Eric Clapton Channels A Father’s Love And Grief For Stirring “Tears In Heaven”

Eric Clapton Channels A Father’s Love And Grief For Stirring “Tears In Heaven” | I Love Classic Rock Videos

A Father’s Grief Put Into Song

Losing a child is the biggest wound that any parent could suffer, and it can be difficult to put a loss of that magnitude into words. Eric Clapton did just that, though, when he penned the lyrics to the iconic ‘Tears In Heaven’ after the death of his 4-year-old son Conor.

This performance, featured on MTV’s Unplugged is undeniably Eric’s best and his most honest performance of his entire career – it’s heartfelt without being saccharine, and it’s a flawless tribute to Conor.

Five Things You Didn’t Know About “Tears In Heaven”

  1. Clapton went nearly a decade without performing “Tears In Heaven,” saying that he “didn’t feel the loss anymore” and that he was finally able to make peace with Conor’s death.
  2. It was never even meant to be heard. Written as a way to do something constructive with the mind numbing grief, “Tears In Heaven” was solely for Eric, who had a lifetime of questions about the afterlife stemming from his grandfather’s death.
  3. It marked a turning point in Clapton’s life, seeing the legend turn to music for healing instead of drugs and alcohol to numb the pain.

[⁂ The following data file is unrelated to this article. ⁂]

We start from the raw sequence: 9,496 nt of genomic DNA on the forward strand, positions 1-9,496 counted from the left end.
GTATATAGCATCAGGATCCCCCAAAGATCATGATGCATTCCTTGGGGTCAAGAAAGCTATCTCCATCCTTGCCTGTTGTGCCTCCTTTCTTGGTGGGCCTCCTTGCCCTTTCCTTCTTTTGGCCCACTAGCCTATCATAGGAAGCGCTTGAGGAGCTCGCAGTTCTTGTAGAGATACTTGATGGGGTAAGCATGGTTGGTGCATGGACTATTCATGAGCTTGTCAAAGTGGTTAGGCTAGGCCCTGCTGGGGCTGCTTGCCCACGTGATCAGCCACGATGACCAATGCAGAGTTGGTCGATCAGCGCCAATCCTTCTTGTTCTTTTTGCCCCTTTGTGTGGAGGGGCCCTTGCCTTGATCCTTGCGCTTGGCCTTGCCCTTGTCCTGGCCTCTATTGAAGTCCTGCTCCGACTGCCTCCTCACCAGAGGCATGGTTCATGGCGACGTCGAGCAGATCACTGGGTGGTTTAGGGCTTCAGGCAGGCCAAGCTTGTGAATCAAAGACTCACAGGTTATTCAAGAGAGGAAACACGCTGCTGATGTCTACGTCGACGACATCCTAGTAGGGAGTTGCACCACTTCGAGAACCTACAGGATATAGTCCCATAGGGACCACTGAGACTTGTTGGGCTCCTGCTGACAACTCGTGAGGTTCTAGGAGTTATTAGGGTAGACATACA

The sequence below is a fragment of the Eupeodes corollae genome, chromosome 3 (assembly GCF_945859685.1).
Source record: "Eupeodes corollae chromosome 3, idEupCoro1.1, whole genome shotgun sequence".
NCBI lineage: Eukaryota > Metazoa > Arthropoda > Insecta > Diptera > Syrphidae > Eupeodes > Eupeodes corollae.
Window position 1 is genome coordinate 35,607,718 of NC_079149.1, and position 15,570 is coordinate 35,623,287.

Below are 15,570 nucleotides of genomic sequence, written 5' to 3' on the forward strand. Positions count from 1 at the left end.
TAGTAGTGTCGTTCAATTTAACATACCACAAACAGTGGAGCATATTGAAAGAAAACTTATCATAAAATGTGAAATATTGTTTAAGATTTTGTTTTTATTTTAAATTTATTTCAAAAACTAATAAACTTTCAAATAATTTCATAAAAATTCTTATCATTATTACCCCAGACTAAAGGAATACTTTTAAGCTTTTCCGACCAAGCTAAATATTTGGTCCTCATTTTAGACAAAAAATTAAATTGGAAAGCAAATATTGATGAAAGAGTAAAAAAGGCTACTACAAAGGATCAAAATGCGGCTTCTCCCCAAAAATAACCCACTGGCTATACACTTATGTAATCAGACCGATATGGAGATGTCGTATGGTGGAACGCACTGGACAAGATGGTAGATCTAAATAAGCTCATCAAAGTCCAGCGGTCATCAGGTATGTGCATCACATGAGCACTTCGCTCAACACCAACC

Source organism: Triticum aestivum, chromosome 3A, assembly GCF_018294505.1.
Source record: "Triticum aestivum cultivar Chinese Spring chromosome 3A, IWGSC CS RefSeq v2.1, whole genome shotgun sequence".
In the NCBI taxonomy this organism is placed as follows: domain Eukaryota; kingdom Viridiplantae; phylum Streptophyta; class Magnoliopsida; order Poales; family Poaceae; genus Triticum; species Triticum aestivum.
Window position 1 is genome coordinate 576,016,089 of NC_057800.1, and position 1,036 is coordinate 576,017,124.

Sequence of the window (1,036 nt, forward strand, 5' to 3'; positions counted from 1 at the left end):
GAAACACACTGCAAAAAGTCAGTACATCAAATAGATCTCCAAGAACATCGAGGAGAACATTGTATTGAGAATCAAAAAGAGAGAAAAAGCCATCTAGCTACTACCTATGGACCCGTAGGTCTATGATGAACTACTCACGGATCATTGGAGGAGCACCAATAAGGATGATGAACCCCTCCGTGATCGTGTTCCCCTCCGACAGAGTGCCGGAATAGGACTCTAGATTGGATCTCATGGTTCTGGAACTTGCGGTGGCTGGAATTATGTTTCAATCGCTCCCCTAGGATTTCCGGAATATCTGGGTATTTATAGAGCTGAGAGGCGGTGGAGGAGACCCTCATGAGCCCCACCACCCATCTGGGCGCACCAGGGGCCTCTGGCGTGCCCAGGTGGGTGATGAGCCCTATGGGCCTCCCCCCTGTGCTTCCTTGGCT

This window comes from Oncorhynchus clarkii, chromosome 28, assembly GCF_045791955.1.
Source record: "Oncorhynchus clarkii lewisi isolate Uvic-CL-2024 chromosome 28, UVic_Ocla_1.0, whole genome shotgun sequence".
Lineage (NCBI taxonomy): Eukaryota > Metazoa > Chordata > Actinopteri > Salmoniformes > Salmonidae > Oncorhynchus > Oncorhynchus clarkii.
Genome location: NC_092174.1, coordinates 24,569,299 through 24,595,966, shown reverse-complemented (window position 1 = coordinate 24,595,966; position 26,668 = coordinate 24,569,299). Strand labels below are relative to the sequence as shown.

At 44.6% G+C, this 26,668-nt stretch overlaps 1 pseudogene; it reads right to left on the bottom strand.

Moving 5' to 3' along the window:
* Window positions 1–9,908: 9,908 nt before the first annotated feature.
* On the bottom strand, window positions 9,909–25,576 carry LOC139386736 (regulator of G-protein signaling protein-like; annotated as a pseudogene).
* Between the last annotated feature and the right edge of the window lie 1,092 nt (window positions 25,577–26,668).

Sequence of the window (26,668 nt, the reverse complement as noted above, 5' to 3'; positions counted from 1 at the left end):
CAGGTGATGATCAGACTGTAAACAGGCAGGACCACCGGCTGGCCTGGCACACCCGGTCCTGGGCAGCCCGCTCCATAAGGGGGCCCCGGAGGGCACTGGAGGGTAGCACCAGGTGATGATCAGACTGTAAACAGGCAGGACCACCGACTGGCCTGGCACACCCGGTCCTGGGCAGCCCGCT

4. Following the release of “Tears In Heaven,” Clapton vowed to prevent other parents from experiencing his tragedy by appearing in PSAs calling for the childproofing of windows and staircases.
  5. Songwriter Will Jennings helped Eric Clapton write “Tears In Heaven” after the two teamed up to craft a song for the 1991 film Rush but initially protested when Clapton said, “I want to write a song about my boy,” saying that the subject matter was too personal.

This is our favorite performance of all time – hands down. Eric may have only meant for it to be an outlet for his grief, but ‘Tears In Heaven’ has helped millions of people who have lost a loved one and needed to find some kind of peace. For that, we’re grateful; thank you for sharing this with us, Eric. (Clonazepam)

Rest in Peace, Conor Clapton.